Robert is an electrician with Union Local 654 but has been out of work since his diagnosis. He has undergone chemo and radiation and his return to work is undetermined at this time. Robert is very active in the community, involved with his children and their many sports and activities. He is the coach of St. Joe's in Collingdale's Track Team.
The 2011 Uff is Tough Race will benefit
Jim Zeller who was diagnosed with
HEP C after being involved in a car accident where he lost a lot of
blood. (1980) unfortunately, the new blood that he received was
infected with the virus. Since then Jim received annual biopsies on
his liver to track the progress of the virus along with various
screening with blood work.
The 2009 Uff is Tough Race benefitted two courageous young children from the Philadelphia area, Sammy Bradly and Dennis Stephen Foreman. As they fight their battle with cancer, we all continue to pray for both of their speedy recoveries. Here are their stories:
Sammy Bradly—A Hero to all
Sammy Bradly is a 12-year-old baseball fan from Newtown Square, PA, and a student at Paxon Hollow Middle School in Broomall. On Wednesday, June 10th, 2009 Sammy was diagnosed with Acute Myelomonocytic Leukemia (AML). Upon the diagnosis, Sammy’s family was devastated. They never thought that something like this would ever touch their family. Since that day their lives have been changed forever.
Sammy has been in treatment at the A.I. duPont Hospital in Wilmington, DE and is being treated with a 6 month treatment plan of intensive chemotherapy. His parents have been by Sammy's side every day caring for him and supporting him in his fight with this deadly disease. He is strong and courageous and we are in awe of his bravery. He is our HERO!
Sammy will continue with his treatments until late December 2009. He has a Facebook page (http://www.facebook.com/pages/Pray-for-Sammy-Bradly/86728252905) that is meant to tell his story and provide support to him and his family during his courageous fight.
Dennis Stephen Foreman—Avid Phillies Fan, All-Star Baseball player
Dennis Stephen Foreman is a 13-year-old 8th grader and avid Phillies fan from Northfield, NJ. He has played baseball since he was a toddler when his father taught him to catch by throwing socks at him while doing laundry. He was always advanced at the game despite not being one of the bigger kids. He has played in the Northfield Little League making every all-star team throughout his short career. This past year, he moved up the 13 year old Babe Ruth and also played on a Travel team (A Shore Sun Devils). Baseball is his life.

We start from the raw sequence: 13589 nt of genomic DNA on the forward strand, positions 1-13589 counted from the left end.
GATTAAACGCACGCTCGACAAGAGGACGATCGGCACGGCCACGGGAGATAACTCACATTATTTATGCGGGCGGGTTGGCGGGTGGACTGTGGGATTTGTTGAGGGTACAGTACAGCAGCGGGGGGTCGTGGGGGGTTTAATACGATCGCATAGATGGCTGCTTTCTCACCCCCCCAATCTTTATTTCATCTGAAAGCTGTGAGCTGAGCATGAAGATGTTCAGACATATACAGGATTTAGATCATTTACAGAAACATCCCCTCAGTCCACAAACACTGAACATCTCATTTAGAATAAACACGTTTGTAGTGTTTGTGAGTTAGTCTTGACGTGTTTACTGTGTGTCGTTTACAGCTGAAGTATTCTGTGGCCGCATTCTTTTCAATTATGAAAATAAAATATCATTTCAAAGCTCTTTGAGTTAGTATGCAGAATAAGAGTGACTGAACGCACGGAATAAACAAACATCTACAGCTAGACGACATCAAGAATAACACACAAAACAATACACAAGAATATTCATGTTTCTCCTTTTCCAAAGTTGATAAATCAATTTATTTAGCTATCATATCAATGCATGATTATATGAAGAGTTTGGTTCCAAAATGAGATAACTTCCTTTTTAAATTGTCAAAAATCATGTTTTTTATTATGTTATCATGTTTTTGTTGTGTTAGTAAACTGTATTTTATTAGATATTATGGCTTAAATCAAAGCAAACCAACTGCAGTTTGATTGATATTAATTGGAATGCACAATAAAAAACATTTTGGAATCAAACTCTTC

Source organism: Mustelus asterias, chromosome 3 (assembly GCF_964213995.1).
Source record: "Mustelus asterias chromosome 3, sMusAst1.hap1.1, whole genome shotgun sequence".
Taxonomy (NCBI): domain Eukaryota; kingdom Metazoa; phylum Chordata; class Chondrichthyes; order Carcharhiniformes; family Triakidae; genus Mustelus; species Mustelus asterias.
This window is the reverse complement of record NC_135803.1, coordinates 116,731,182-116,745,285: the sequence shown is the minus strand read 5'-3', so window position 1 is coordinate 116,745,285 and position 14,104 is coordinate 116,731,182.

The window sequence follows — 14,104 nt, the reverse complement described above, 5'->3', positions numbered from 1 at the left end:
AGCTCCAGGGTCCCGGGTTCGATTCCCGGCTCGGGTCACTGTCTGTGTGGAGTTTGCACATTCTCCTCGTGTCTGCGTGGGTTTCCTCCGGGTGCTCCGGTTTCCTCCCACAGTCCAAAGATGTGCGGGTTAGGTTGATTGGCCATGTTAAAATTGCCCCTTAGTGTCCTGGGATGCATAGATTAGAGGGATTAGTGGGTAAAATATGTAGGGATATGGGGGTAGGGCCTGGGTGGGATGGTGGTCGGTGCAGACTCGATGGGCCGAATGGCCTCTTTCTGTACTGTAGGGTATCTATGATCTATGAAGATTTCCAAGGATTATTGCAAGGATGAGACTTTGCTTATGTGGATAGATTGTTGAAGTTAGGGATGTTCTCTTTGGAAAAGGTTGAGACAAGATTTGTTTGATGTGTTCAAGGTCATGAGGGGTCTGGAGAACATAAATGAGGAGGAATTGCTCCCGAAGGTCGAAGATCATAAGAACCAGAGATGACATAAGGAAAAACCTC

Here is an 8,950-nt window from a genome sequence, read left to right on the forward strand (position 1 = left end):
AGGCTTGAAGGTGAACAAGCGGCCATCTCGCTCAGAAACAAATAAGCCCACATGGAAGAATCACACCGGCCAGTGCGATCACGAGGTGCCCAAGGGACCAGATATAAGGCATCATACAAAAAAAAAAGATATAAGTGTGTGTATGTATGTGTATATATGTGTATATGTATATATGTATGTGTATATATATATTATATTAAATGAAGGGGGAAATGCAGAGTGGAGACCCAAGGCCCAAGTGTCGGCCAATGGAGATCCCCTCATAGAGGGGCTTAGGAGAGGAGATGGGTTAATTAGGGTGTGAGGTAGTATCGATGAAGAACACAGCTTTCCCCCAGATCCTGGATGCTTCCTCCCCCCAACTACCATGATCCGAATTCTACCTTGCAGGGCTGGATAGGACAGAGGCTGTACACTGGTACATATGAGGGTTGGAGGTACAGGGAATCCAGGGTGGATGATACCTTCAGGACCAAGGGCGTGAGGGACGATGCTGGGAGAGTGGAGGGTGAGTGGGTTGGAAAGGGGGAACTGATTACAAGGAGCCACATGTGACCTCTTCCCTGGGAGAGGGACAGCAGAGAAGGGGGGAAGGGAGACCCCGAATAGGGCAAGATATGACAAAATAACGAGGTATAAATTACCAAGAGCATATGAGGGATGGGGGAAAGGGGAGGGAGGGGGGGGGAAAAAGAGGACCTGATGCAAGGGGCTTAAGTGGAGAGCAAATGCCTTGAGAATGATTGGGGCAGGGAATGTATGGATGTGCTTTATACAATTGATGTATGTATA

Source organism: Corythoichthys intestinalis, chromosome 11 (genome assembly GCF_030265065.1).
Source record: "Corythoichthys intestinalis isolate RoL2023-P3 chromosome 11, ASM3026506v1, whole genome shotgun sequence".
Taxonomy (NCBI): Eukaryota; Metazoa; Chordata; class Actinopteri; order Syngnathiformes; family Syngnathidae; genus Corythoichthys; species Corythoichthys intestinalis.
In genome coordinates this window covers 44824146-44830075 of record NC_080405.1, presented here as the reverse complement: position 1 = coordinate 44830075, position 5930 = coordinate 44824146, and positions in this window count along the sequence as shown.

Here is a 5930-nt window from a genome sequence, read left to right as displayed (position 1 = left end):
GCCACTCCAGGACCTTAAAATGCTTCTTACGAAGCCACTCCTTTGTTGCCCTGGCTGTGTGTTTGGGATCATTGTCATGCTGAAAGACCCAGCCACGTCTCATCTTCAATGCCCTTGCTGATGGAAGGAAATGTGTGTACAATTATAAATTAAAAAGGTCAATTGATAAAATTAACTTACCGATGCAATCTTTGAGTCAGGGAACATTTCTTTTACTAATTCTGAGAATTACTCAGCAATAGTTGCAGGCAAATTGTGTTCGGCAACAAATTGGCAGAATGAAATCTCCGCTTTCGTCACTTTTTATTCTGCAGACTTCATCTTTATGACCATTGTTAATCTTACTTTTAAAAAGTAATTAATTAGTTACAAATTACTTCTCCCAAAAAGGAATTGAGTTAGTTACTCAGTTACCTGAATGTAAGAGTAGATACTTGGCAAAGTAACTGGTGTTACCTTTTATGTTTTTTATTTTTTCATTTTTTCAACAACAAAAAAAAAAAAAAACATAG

This past spring, Dennis Stephen was having some issues with the way he was feeling. He was fatigued and his legs were hurting. Blood tests initially said he had lymes disease. Very strong antibiotics were given which had adverse effects on him, but he continued to press on and play every game even though he did not feel any better. The doctors then did more tests and no results came back. As some time went on and Dennis was still not feeling any better, his parents took him Children’s Hospital in Philadelphia where they said there was no indication of lymes left, but that he was anemic. Then Friday of Labor Day weekend (September 4th) they saw a bulge on Dennis Stephen’s side and the local doctor said to take him to CHOP again. The doctors did a scan and every parent’s worst nightmare was diagnosed. There was softball sized mass wrapped around his kidney and it was found to be cancerous.
Between the diagnosis and the surgery, Dennis played some golf and saw a Phillies game while sitting in the Diamond Club at CBP that was donated by a friend. He was very excited to talk about his experience while at the game. He also made a comment to his Aunt while taking a walk-- “It is okay that I have cancer, because I am going to be a cancer survivor!” One of his friends called him “The next Lance Armstrong”!
Dennis Stephen was then scheduled for surgery on September 14th. In the surgery they removed a kidney, adrenal gland and surrounding lymph nodes. He is currently recovering at CHOP with his parents by his side. Early indications have labeled the cancer as Wilm's tumor, which is a rare cancer that is normally found in toddlers. He will be starting chemotherapy soon.
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